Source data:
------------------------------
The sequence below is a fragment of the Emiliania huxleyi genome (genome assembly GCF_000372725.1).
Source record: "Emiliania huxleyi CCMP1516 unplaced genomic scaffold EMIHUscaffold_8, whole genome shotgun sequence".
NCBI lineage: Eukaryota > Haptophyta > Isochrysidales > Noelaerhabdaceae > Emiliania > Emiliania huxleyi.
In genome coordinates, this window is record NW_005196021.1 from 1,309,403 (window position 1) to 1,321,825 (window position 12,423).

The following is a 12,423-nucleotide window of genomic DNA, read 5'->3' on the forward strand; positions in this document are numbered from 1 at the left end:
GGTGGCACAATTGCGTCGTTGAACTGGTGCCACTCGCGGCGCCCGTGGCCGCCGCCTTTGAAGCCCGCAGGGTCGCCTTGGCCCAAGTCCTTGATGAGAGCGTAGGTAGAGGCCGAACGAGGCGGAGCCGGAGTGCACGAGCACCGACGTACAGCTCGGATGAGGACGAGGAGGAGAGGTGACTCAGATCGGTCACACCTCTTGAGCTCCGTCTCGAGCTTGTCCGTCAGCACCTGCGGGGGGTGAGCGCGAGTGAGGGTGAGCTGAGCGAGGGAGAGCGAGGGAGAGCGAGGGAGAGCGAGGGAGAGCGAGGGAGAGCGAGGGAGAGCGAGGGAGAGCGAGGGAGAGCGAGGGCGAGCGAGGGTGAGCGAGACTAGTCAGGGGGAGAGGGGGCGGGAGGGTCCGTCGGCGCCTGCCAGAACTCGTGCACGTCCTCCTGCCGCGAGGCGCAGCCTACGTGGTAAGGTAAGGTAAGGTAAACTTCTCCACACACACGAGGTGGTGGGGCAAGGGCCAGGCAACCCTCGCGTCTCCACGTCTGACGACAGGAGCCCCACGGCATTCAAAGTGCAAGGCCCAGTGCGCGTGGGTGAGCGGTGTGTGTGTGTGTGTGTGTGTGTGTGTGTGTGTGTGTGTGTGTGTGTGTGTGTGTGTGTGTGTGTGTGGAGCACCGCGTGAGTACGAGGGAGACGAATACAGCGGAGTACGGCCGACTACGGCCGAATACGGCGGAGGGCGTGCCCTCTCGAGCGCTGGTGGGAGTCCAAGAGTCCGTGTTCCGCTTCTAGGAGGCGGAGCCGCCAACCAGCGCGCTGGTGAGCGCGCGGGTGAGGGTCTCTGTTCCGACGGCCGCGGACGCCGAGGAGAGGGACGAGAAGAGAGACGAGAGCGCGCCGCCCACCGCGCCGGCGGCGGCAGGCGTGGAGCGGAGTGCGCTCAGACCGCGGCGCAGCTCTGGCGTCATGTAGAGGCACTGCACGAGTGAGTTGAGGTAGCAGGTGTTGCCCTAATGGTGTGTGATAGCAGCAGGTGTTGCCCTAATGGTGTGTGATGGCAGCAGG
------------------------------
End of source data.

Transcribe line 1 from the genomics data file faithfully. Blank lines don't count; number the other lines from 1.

The sequence below is a fragment of the Emiliania huxleyi genome (genome assembly GCF_000372725.1).